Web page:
The methods promise to help identify the best treatment for each tumor

The picture gained from the team’s analysis of two forms of lung cancer – adenocarcinomas and squamous cell carcinomas – has also become so detailed because the researchers have not only uncovered a great many of the proteins present in the cell, but have also quantified more than 14,000 phosphosites. With the help of phosphorylation, a mechanism that regulates the reversible attachment of phosphate groups to proteins, the cell controls almost all biological processes by switching certain signaling pathways on or off.

“Our paper thus provides a good basis for gaining a better understanding of disease progression in lung cancer and also in other types of cancer,” says Klauschen, who, along with Mertins, is co-corresponding author of the study. Klauschen has since become director of the Institute of Pathology at Ludwig-Maximilians-Universität München, but continues to conduct research at Charité. “The methods we have developed will also enable us to better explain in the future why a very specific therapy works for some patients but not for others,” adds the pathologist. This will, he says, make it easier, to find the best treatment option for each patient.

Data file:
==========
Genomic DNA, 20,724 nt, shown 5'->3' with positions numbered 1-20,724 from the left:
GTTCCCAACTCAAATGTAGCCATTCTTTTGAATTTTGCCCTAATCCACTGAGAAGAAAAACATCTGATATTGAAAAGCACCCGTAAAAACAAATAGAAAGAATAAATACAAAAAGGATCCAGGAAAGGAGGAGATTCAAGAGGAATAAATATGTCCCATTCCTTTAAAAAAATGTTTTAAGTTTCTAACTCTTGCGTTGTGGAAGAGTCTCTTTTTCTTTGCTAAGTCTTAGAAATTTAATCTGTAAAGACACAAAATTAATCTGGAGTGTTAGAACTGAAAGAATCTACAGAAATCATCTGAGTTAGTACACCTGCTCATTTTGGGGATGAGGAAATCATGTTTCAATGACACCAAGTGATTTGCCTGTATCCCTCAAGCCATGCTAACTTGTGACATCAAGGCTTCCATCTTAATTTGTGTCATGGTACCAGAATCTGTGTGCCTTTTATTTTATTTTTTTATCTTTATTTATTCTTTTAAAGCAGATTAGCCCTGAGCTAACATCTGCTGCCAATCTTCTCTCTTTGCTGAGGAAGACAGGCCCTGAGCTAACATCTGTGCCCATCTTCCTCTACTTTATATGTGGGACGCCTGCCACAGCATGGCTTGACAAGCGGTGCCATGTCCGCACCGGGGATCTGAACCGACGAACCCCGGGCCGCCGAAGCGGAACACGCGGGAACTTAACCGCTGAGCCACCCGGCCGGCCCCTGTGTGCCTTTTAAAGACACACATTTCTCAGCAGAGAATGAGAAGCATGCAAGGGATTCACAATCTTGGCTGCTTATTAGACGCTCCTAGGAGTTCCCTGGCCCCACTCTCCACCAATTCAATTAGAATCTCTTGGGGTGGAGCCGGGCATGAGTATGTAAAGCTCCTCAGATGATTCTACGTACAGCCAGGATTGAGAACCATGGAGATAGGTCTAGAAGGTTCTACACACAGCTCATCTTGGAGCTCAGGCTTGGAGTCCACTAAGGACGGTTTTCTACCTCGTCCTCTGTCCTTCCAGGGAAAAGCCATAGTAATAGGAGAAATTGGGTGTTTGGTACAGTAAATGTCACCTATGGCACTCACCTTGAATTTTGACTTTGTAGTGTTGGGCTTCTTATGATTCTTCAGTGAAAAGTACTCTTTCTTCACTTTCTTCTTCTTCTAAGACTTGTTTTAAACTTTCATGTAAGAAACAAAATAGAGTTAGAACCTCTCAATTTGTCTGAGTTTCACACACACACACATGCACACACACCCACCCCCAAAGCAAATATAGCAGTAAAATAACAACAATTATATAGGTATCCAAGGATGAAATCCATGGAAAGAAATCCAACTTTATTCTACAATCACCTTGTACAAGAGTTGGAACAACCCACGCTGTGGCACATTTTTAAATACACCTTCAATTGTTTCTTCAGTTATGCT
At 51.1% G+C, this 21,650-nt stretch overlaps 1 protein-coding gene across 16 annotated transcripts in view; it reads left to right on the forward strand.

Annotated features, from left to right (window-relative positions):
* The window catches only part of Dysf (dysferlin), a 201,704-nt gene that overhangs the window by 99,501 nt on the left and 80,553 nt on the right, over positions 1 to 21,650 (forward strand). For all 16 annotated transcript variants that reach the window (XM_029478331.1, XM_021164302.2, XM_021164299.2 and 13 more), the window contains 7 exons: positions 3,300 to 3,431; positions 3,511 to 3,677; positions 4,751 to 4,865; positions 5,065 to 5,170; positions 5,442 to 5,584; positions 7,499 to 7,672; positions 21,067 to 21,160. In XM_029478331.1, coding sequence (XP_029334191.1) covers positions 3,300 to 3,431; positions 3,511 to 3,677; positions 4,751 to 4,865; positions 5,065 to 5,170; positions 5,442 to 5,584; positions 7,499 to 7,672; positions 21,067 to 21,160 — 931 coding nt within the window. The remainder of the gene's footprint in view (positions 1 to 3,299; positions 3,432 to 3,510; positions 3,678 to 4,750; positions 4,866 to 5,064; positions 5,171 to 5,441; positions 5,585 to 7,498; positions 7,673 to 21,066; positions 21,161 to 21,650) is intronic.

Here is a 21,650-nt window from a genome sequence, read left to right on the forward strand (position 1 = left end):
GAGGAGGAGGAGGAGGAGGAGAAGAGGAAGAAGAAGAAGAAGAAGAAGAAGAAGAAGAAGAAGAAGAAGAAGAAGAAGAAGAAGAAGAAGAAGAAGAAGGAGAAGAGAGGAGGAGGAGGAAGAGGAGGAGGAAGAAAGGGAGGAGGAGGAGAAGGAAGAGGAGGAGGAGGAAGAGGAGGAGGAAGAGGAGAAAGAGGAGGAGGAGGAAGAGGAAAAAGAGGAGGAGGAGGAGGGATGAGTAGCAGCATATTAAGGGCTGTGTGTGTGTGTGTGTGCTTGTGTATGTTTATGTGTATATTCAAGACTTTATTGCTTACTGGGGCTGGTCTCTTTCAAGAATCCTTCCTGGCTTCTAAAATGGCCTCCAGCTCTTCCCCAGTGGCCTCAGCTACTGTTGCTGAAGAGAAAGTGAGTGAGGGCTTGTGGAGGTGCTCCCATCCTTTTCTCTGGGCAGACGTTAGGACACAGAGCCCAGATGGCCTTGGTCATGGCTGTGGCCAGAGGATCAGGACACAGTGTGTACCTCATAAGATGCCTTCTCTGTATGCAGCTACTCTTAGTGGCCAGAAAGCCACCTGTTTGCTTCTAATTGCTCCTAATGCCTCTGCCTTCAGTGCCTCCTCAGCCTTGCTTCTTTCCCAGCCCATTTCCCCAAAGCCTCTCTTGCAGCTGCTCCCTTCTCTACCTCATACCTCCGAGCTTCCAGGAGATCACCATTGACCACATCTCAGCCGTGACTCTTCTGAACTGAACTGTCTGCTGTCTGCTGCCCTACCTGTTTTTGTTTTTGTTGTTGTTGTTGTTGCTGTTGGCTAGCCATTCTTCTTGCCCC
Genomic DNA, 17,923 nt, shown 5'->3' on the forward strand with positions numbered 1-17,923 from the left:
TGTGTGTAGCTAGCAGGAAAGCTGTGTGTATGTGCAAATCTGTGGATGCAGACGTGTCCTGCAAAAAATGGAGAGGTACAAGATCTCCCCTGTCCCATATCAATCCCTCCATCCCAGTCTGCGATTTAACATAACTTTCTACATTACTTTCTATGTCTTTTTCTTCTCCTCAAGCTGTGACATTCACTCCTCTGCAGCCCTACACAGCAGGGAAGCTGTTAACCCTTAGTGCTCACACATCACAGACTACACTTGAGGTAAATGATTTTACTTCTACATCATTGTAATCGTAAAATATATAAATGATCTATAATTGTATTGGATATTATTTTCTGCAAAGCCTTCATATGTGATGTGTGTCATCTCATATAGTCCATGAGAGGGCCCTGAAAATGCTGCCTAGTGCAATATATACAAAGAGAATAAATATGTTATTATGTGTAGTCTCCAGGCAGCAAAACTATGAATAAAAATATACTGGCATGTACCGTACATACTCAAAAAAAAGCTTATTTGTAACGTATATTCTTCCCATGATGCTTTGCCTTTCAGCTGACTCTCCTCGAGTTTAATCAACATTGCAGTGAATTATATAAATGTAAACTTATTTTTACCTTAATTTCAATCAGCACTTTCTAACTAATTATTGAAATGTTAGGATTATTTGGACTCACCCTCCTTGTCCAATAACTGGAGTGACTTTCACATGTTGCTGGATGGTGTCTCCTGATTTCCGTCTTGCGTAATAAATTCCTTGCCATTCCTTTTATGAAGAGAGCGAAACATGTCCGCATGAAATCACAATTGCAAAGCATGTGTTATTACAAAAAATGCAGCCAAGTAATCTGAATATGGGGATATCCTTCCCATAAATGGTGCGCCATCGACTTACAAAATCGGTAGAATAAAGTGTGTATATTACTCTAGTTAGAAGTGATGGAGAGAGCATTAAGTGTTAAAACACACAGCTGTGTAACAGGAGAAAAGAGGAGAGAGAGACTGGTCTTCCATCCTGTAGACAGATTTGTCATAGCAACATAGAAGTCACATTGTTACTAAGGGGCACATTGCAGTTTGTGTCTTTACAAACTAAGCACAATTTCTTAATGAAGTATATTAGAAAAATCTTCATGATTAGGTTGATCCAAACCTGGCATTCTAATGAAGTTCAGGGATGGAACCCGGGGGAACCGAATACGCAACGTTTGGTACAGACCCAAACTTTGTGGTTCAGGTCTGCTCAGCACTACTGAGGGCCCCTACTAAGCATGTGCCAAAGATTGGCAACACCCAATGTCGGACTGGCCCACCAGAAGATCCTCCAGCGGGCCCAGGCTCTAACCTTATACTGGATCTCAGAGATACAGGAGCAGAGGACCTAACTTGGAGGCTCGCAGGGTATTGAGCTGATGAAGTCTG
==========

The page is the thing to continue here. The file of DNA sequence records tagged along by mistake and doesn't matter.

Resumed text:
Methods also suitable for researching cardiovascular diseases

Mertins also hopes that the mass spectrometric analysis of the proteome in tissue samples will pave the way for the discovery of not only new biomarkers for therapeutic decisions and patient survival predictions, but also other molecular structures that could serve as targets for future drugs.

And, according to the researcher, there is yet another plus to the new approach: “Our methods are not only suitable for researching cancer, but can also be applied very broadly.” For example, the Proteomics Platform has already successfully analyzed the proteome of fixed immune cells from COVID-19 patients. The authors have also provided guidelines on which mass spectrometric methods are best suited for different types of clinical studies.

Next on the agenda for the MDC platform is the mass spectrometric analysis of additional fixed immune cells as well as fixed cardiovascular tissue for the presence of proteins and phosphosites. “The aim here is to get a better understanding of infectious and cardiovascular diseases,” explains Mertins, “so that one day it might be possible to treat these diseases in a much better way than has so far been the case.”

Text: Anke Brodmerkel


Corinna Friedrich et al (2021): “Comprehensive micro-scaled proteome and phosphoproteome characterization of archived retrospective cancer repositories,” in: Nature Communications, DOI: 10.1038/s41467-021-23855-w

Source: Joint press release by the MDC, the BIH and Charité

Research / 14.06.2021
$7 million to advance cardiovascular research

Copyright: Boulder Universit